Public Enterprises Minister Lynne Brown has assured that as the government’s shareholder representative in State-owned public utility Eskom, she will work closely with the board to ensure that Eskom remains stable following the resignation of its chief executive officer (CEO).

Reacting to the resignation of CEO Brian Molefe on Friday, Brown said over the weekend that she was saddened by the resignation, but respected his decision. “I am confident that Mr Molefe leaves a strong executive team in place to continue to deliver on Eskom’s mandate and implementation of the turnaround strategy.”

On Friday, Molefe announced that his resignation would be effective Jan 1, 2017. Molefe said his decision to step down followed the publication by former Public Protector (Ombudsman) Thuli Madonsela’s report into alleged “State capture” — the wielding of undue influence on the government and its agencies by a private family.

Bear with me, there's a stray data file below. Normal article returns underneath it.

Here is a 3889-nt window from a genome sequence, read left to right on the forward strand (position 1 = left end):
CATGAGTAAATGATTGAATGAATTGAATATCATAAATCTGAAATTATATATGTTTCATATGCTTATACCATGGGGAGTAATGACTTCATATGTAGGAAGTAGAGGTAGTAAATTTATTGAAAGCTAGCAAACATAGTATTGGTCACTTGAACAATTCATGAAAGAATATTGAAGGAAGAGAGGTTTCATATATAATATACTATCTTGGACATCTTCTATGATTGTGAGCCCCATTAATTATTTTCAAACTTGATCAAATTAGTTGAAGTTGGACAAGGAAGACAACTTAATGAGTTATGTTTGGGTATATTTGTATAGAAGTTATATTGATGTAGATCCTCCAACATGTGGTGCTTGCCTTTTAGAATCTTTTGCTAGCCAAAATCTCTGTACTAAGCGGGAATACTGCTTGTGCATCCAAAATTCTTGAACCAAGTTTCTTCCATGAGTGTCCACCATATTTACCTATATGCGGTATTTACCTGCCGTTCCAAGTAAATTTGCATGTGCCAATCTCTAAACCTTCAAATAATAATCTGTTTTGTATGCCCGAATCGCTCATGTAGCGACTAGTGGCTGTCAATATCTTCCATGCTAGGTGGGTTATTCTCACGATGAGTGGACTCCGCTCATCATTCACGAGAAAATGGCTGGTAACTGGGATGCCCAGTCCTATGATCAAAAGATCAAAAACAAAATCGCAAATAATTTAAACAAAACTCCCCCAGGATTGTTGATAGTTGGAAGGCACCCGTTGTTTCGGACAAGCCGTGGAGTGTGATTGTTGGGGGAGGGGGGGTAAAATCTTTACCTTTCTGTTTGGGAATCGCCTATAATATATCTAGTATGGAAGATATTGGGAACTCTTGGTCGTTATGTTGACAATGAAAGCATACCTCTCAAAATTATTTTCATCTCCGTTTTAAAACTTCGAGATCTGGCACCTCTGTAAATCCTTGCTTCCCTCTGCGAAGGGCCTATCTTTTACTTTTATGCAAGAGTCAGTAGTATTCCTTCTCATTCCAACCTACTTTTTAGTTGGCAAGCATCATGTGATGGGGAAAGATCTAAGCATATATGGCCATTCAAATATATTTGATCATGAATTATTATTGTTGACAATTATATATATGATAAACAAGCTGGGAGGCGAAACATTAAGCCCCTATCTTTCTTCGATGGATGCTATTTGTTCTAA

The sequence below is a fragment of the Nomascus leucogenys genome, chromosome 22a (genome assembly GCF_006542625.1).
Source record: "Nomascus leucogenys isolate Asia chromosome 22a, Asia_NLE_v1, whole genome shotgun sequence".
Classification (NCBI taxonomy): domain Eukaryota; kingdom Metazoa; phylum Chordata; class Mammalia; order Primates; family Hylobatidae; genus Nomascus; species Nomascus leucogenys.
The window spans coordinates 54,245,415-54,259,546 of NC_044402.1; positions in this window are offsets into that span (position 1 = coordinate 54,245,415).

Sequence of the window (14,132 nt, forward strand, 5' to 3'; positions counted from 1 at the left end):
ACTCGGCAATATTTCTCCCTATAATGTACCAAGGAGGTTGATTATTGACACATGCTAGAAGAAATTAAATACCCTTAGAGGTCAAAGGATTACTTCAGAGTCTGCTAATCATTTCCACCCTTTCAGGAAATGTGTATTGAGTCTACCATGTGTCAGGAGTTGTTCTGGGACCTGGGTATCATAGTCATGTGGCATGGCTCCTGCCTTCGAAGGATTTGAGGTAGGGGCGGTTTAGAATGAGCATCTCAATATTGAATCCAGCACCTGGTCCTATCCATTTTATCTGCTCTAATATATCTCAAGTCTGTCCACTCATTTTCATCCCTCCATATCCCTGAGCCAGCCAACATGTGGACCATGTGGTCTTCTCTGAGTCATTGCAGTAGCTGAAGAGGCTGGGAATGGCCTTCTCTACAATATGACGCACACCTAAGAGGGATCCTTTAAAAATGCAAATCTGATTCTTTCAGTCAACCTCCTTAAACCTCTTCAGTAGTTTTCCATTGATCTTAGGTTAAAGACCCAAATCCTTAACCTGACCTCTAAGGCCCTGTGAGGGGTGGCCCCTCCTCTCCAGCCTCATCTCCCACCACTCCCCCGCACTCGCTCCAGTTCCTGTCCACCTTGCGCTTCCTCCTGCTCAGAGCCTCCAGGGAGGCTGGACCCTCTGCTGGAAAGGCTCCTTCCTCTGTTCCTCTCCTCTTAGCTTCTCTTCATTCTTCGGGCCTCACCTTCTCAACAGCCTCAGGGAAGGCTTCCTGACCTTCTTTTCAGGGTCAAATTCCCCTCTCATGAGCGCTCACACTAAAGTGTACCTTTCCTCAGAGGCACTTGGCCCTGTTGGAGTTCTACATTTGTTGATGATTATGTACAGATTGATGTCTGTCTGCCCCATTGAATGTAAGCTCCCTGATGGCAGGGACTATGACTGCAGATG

Molefe, however, said his resignation was not an act of admission or wrongdoing on his part but rather because he felt it was the correct thing to do in the interest of the company and good corporrate governance.

Wishing him well for the future, Brown said Molefe had been instrumental in developing Eskom’s turnaround strategy, which is beginning to yield positive results. She said it was disappointing that that he would not be present to see it to complete fruition.

“He leaves the company at a time when Eskom’s mid-term results showed an improvement. The mid-term results, released last week, showed that Eskom’s liquidity improved; revenue increased by 10.5 per cent year-on-year to 97.1 billion Rand (about 6.93 billion US dollars); the accelerated maintenance programme improved plant availability from 71.23 per cent to 78.50 per cent; unplanned breakdowns improved from 14.75 per cent to 9.72 per cent, and we have had 460 days without load shedding.”


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